When it comes to seeking a loan for purchasing used equipment, lenders are interested in the same things as contractors, says Steven Nenn of Wells Fargo Equipment Finance. Such information includes clear title to the machine, past use and maintenance of the equipment, and machine hours.
When examining loan offers, Nenn recommends making sure the contract states the interest rate; finding out if there are penalties for paying off the loan early; and examining the lender’s reputation, including for customer service.
Mark Bainbridge, executive Vice President of Cat Financial, says you should expect shorter terms, higher rates and, in some cases, larger down payments, for used equipment financing. He also recommends adding extended protection plans or service agreements with the financing to help manage unexpected repairs and expense that are more common with used equipment.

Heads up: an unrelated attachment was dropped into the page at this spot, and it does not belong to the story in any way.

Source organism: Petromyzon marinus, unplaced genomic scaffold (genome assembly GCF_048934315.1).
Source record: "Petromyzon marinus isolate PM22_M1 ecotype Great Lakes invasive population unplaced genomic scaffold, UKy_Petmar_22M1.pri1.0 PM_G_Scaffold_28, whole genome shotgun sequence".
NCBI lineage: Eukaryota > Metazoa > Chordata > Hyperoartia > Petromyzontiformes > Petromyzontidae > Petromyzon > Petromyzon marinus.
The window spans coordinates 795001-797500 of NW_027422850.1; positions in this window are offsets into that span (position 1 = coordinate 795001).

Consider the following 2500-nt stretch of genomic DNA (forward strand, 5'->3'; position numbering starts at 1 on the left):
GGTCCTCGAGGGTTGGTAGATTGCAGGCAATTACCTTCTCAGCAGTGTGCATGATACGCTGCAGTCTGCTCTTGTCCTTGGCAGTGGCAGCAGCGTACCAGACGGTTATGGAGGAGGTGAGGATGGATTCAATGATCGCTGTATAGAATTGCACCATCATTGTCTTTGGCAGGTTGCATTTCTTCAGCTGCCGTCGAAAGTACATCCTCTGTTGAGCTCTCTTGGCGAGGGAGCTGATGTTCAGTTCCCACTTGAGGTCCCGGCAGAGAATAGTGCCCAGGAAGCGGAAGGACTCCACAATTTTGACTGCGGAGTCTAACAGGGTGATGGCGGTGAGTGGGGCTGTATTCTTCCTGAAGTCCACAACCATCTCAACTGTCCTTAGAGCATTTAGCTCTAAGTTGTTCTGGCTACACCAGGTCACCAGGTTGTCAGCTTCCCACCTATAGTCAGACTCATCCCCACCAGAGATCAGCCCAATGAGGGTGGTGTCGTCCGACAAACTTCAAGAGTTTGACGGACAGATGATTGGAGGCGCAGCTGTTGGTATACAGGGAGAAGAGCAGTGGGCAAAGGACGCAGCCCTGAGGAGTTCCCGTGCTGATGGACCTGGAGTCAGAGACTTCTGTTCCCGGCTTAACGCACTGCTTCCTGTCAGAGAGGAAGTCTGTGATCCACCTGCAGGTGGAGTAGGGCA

If a contractor’s credit score has taken a hit, Nenn suggests explaining to the lender what happened to cause the credit ding, what’s been done about it, what jobs are lined up and why the equipment is needed.
And if your business hits hard times, Nenn says, keep your lender informed. ”If you’re afraid to call them back and let them know there’s a problem, the lender is going to assume the worst.”